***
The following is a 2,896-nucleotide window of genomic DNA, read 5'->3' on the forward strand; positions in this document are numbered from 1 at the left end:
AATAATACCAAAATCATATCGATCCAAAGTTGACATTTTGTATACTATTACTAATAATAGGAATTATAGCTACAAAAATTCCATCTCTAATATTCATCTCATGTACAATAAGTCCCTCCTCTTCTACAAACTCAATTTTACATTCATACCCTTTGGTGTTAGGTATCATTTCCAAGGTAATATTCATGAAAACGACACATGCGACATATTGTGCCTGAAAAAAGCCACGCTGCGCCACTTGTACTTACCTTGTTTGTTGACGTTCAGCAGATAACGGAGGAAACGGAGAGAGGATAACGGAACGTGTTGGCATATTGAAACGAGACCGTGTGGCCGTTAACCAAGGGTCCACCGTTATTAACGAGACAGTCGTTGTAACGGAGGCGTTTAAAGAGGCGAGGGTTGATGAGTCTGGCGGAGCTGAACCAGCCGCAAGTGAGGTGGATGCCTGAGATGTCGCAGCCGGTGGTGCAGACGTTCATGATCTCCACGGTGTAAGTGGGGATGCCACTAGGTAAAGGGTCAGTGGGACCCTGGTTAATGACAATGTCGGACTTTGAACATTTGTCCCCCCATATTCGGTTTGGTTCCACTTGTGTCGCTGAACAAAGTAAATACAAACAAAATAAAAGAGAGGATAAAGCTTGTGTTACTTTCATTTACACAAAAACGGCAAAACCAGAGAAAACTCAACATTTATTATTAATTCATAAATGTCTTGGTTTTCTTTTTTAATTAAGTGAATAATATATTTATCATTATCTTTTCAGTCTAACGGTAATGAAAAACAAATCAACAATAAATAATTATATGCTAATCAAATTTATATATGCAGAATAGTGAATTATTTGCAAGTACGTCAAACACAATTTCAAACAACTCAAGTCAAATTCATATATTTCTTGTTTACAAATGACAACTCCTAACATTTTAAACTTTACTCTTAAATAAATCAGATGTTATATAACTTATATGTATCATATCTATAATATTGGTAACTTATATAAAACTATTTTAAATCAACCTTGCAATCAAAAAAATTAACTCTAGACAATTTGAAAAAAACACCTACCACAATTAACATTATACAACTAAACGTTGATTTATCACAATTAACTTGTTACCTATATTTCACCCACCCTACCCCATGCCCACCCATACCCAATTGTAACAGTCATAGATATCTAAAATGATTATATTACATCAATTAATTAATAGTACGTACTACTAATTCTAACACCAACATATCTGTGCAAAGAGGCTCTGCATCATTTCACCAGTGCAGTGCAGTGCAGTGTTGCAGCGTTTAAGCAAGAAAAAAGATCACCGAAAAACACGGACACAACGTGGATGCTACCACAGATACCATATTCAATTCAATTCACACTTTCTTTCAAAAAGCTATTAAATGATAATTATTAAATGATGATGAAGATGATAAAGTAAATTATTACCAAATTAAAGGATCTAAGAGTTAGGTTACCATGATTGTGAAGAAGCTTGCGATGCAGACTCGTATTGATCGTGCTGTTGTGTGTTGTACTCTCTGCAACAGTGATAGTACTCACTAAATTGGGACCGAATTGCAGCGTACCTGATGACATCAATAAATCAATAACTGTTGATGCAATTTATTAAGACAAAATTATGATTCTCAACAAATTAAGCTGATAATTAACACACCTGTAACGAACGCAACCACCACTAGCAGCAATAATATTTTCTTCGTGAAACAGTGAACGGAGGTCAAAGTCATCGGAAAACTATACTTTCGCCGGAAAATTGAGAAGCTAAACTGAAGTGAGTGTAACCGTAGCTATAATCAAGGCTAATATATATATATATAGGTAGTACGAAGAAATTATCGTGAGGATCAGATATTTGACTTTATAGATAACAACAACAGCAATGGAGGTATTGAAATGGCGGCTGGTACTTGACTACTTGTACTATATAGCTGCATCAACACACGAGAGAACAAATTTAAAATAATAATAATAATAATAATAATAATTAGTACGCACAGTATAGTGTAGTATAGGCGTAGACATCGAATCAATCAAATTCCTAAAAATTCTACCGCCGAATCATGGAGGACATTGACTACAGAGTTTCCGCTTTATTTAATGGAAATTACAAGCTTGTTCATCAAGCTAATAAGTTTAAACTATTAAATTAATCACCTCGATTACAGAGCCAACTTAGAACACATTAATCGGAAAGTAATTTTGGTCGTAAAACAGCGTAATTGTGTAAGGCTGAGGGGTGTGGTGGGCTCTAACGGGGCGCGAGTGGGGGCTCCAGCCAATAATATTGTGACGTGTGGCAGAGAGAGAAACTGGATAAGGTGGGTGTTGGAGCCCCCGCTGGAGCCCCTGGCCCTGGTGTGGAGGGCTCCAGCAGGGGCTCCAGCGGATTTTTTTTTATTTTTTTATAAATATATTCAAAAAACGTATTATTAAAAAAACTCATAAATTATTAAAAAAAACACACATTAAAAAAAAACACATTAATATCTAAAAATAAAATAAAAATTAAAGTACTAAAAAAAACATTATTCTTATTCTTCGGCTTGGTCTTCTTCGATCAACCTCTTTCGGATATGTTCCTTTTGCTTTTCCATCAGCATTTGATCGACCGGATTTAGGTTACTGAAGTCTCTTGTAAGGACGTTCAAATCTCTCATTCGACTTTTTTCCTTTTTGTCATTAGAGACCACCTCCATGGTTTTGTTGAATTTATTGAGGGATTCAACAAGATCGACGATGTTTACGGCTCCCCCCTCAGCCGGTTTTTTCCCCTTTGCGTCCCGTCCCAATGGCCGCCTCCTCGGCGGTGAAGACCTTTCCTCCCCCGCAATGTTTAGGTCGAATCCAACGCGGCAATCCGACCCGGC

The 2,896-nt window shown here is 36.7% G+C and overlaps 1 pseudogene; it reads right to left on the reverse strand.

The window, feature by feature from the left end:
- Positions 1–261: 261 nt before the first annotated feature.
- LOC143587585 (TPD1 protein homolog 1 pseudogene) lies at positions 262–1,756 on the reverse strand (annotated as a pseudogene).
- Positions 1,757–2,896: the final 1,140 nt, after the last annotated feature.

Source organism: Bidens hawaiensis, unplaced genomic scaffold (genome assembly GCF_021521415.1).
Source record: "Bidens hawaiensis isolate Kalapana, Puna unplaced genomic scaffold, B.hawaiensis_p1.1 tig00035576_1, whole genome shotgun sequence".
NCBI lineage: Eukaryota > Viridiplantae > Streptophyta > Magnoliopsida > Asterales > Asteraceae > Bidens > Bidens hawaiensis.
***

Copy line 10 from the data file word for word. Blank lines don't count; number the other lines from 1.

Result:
NCBI lineage: Eukaryota > Viridiplantae > Streptophyta > Magnoliopsida > Asterales > Asteraceae > Bidens > Bidens hawaiensis.